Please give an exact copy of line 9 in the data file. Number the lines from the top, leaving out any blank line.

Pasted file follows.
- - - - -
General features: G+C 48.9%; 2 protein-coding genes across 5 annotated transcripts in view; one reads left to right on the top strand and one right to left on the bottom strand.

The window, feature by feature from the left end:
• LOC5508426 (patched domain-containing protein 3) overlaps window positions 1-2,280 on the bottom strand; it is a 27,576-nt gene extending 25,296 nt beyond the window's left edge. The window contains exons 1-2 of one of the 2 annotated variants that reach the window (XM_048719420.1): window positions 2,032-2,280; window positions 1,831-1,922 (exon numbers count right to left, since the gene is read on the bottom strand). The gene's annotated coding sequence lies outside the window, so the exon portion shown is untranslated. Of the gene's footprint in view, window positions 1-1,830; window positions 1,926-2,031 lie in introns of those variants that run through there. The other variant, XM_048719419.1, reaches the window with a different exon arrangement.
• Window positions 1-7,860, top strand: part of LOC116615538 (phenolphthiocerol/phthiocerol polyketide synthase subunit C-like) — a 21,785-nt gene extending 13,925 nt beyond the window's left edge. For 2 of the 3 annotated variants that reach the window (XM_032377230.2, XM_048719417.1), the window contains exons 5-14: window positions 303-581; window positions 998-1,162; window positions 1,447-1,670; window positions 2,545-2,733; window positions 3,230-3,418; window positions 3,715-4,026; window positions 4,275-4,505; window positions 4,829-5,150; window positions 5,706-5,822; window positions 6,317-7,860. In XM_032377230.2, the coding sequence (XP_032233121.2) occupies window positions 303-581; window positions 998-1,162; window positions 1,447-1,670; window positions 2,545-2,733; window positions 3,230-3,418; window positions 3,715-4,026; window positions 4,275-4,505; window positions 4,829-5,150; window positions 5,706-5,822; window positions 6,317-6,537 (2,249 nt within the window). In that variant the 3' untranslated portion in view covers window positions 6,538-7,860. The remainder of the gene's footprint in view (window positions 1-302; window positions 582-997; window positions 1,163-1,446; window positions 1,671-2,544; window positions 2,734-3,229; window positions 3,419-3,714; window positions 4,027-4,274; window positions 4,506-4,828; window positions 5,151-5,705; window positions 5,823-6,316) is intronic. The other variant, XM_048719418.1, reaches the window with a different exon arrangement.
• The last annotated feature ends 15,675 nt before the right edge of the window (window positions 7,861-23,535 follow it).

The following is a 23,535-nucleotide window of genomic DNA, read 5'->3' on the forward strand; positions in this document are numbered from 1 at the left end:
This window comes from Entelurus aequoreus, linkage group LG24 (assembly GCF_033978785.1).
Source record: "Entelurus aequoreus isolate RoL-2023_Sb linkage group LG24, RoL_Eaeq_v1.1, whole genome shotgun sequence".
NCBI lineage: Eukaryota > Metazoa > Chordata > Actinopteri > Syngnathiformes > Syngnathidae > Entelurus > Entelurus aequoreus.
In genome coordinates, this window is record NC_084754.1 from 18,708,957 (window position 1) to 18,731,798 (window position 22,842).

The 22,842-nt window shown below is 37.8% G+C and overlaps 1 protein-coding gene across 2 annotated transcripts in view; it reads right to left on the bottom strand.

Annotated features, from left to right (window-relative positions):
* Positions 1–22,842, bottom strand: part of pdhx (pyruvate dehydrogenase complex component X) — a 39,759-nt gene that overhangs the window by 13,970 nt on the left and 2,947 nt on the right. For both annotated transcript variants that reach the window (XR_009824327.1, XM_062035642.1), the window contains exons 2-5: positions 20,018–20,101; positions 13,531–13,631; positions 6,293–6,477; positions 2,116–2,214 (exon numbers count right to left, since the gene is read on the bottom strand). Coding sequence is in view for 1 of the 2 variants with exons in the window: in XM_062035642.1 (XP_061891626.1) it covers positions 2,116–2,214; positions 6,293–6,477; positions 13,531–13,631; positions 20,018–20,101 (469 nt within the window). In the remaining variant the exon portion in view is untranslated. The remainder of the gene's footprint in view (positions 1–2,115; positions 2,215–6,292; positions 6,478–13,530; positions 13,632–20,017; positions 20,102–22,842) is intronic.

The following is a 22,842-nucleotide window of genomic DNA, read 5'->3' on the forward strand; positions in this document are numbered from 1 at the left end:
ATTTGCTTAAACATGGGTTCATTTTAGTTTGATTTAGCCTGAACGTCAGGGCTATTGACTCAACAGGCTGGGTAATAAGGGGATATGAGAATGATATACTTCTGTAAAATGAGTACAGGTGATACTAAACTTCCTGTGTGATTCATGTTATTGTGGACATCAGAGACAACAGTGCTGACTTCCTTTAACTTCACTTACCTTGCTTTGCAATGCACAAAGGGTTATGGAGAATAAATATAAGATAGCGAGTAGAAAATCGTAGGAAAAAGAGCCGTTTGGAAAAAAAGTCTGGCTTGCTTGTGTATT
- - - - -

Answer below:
NCBI lineage: Eukaryota > Metazoa > Chordata > Actinopteri > Syngnathiformes > Syngnathidae > Entelurus > Entelurus aequoreus.